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O'Reilly defends lack of coverage of "carnage du jour" by attacking the messenger.

Reported by Chrish - June 13, 2007 -

Rather than report the "carnage du jour", otherwise known as the news from America's war in Iraq, O'Reilly is conducting his own offensive against journalists with whom he disagrees. Yesterday's target of his Talking Point Memo was Mark Jerkowitz, spokesman for the Project for Excellence in Journalism and according to the #1 name-caller, a "FOX hater."

The PEJ just released an analysis of the major news outlets' coverage of various topics. FOX lagged far behind in coverage of the Iraq war but led the way in Anna Nicole Smith coverage. O'Reilly, clearly stung by the truth, did what he does when put on defensive: he attacked.

He claimed the Factor has done "hundreds" of reports on Iraq,

"But we don't do the carnage du jour. We don't highlight every terrorist attack because we learn nothing from that. And that's exactly what the terrorists want us to do. I mean, come on, does another bombing in Tikrit mean anything other than war is hell? No, it does not."

So now reporting to the American people just what is going on in Iraq is helping the terrorists. Is there anything we can do, besides watching the Factor and shopping, that doesn't help the terrorists? Another day, another bombing. Supporting the troops through sheer ignorance and callousness.

He accused his competition of reporting the news from Iraq to further a political agenda, when FOX's lack of coverage exposes their own political agenda to protect the Bush administration:

In my opinion, CNN, and especially MSNBC, delight in showing Iraqi violence because they want Americans to think badly of President Bush. And that strategy has succeeded.

So their Iraqi coverage is more political than informational, again in my opinion. Could be wrong about CNN. I'm not wrong about the committed left wing crew over at NBC.

So, according to O'Reilly, because the reporting adversely affects people's opinions of Bush politically, the reporting itself is labelled political. It follows that all his segments that (purposely) elicit an emotional response, be it anger, outrage, or righteousness, are crafted to manipulate people emotionally rather than to be informational. As long as we're clear here.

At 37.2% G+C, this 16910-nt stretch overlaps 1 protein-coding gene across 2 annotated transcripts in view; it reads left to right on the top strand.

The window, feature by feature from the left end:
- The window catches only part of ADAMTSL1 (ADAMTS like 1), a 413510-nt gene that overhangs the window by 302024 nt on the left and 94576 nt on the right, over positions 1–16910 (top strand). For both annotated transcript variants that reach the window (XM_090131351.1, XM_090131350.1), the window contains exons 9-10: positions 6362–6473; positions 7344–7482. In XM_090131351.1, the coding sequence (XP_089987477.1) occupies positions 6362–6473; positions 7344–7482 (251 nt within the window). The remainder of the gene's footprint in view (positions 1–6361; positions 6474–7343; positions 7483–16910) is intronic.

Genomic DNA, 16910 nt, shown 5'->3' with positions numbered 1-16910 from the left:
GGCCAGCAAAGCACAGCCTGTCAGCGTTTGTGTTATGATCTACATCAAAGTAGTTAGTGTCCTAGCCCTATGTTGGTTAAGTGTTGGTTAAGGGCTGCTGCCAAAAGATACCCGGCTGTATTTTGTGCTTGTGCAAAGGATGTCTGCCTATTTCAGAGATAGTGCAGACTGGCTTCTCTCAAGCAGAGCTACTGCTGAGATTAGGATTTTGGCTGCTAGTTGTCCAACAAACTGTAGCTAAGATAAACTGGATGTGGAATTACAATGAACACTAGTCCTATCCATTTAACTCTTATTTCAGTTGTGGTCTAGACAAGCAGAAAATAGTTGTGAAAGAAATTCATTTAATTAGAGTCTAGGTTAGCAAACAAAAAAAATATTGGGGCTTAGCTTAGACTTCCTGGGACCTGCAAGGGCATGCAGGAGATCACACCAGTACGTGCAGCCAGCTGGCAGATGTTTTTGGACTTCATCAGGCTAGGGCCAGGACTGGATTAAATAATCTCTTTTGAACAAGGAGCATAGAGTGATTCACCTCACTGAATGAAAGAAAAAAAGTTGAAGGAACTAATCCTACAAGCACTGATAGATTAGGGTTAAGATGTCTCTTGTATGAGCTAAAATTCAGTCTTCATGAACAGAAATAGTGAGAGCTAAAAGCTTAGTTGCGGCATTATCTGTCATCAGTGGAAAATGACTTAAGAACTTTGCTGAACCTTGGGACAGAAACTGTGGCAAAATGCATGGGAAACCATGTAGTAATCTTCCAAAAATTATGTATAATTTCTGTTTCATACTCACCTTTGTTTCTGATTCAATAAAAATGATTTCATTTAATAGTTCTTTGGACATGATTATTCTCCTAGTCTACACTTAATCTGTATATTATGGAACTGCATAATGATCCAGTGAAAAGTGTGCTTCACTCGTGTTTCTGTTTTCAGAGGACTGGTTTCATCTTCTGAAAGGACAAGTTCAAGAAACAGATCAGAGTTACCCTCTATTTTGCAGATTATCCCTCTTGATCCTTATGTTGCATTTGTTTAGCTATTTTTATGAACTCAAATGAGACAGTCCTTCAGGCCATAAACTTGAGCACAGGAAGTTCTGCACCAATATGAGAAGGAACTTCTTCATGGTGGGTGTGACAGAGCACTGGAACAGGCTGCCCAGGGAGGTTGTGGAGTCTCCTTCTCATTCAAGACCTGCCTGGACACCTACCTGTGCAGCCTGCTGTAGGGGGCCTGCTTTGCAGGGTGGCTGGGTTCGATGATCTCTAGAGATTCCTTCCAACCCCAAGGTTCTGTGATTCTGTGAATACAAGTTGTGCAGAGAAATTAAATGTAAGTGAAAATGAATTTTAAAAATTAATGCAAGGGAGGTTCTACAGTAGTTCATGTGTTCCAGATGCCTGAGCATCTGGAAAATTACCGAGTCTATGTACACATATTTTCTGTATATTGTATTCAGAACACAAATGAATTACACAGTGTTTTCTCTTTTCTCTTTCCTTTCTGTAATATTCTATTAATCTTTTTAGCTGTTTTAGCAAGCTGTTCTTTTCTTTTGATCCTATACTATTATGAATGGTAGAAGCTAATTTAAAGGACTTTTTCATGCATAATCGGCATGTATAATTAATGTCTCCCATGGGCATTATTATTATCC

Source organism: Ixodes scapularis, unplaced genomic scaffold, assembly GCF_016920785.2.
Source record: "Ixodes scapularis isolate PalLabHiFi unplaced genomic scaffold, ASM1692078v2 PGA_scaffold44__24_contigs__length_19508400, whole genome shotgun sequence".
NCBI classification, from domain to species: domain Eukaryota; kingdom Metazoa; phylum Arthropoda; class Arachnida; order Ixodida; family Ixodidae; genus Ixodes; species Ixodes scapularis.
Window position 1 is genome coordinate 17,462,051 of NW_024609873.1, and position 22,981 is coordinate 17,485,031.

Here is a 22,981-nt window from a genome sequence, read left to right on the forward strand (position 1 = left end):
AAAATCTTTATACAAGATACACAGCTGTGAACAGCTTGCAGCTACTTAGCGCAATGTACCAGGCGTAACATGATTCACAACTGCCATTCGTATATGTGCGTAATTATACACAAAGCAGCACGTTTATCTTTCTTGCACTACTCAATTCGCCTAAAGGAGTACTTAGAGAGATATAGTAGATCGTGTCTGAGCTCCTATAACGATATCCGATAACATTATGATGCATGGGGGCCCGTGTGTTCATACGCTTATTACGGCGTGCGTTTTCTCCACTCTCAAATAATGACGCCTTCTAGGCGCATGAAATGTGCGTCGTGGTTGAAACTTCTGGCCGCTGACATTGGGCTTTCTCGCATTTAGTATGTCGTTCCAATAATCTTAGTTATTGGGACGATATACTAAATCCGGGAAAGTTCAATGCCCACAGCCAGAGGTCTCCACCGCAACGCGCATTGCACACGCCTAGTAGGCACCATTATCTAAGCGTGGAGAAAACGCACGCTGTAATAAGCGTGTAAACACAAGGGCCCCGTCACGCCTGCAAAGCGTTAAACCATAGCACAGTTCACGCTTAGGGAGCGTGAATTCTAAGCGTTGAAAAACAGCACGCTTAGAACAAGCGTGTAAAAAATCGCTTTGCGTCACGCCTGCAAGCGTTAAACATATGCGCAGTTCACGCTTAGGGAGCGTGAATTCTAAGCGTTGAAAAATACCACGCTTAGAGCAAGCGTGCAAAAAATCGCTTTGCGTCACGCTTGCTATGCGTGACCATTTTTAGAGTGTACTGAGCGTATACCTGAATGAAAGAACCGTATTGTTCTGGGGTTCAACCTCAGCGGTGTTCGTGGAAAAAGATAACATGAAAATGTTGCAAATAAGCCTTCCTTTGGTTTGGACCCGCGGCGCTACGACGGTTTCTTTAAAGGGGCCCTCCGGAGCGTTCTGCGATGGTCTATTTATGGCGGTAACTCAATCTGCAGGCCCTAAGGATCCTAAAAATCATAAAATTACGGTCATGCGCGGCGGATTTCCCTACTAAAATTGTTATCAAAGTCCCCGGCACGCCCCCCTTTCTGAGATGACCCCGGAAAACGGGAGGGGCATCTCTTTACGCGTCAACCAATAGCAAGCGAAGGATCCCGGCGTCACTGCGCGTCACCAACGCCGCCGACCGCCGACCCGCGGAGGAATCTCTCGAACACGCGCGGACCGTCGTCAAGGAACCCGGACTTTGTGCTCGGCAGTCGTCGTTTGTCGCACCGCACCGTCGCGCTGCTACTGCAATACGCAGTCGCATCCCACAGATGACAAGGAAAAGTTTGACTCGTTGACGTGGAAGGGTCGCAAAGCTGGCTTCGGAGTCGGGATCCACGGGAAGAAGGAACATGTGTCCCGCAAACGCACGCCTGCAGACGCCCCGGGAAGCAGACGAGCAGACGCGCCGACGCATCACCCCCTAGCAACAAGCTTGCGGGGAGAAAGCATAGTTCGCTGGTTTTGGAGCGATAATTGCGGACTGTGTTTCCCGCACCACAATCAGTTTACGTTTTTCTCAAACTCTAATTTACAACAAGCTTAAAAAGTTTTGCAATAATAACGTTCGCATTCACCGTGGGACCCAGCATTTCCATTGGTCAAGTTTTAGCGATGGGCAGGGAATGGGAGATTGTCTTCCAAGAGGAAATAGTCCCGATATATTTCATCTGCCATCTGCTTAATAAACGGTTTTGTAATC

O'Reilly proceeded to "discredit" the in-depth study in typical smearing, empty fashion, telling followers that the spokesman for the Project for Excellence in Journalism used to work for newspapers that O'Reilly labels "far left" and "off the charts left" (aka independent). He claimed to know the spokesman for many years and asserted that the AP report should have identified him as a "FOX hater" and dismissed the whole issue with "so much for excellence in journalism."

He concluded with

"The bottom line is this. We've reported time and again that the war in Iraq is indeed a mess. There's little news value in broadcasting daily bombings. By the way, FOX News continues to crush CNN and MSNBC in the ratings, as the folks know news when they see it."

What is the news value in reporting the daily bickering on The View?

What is the news value in reporting the daily tantrums of Paris Hilton?

What is the news value in reporting what Danny Bonaduce thinks about anything?

What is the news value in reporting on john Edwards' neighbors?

What is the news value in reporting competitors ratings?

What is the news value in reporting your own ratings?

What is the news value in reporting on "culture" trivia?

What is the news value in reporting on one missing white girl?

For him to connect FNC's ratings with their "news" value to viewers is laughable, as is his excuse-making. Emotional, tabloid pap for the couch-bound sells, and FOX has been called out again on their lack of journalistic professionalism.